Now part of the Dulux Group, Porter’s Paints has built its reputation on its wide range of specialty finishes for exterior or interior use such as limewash, chalk paint, French wash and liquid iron. While some products require specific application processes, there are easy-to-follow video tutorials and step-by-step instructions to support customers interested in a unique finish. Aside from an enviable array of carefully crafted colours, Porter’s Paints are water based and low in VOCs.




More homeowners are becoming aware of the potential hazards associated with house paint, particularly when it comes to air quality. The main concern is Volatile Organic Compounds, or VOCs, which are released into the indoor environment and have been linked with eye irritations, breathing difficulties, as well as damage to kidneys, the liver and the central nervous system. From a product perspective, VOCs slow down the drying process, creating a wet edge on application so the user has more time to work with it.  More paint manufacturers are now offering low or zero VOC paints, but be aware that even those paints may still contain elements like ammonia and formaldehyde. Ventilate the space as much as possible, opening windows and doors as well as using fans and wear masks and gloves to minimise exposure to fumes while working.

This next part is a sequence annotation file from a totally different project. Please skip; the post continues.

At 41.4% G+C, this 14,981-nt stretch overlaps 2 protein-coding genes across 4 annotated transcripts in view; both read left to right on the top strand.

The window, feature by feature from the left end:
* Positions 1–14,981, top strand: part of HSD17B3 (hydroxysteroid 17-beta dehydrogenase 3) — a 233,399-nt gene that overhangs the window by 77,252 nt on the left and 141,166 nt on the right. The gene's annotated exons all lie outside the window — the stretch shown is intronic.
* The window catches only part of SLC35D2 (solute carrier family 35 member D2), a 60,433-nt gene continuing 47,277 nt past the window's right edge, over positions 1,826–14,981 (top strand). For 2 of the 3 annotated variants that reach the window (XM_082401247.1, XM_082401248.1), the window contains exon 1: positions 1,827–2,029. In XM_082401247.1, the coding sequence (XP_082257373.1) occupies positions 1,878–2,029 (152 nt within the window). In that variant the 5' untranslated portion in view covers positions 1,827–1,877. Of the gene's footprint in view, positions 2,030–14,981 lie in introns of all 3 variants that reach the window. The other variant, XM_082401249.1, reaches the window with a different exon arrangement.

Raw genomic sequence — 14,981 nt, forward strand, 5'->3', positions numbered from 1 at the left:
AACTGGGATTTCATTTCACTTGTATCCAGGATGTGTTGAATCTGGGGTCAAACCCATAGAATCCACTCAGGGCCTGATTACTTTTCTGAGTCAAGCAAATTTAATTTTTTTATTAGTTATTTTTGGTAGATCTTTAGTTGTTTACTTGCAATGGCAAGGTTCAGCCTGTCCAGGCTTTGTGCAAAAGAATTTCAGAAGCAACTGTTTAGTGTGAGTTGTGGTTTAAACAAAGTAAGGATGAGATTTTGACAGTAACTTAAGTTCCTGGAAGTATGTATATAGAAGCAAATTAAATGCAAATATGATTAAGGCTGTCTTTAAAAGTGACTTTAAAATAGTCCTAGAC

Painting a home involves so many decisions, and choosing the right paint for the right job is tricky. Here we look at the top paint brands for the jobs at hand.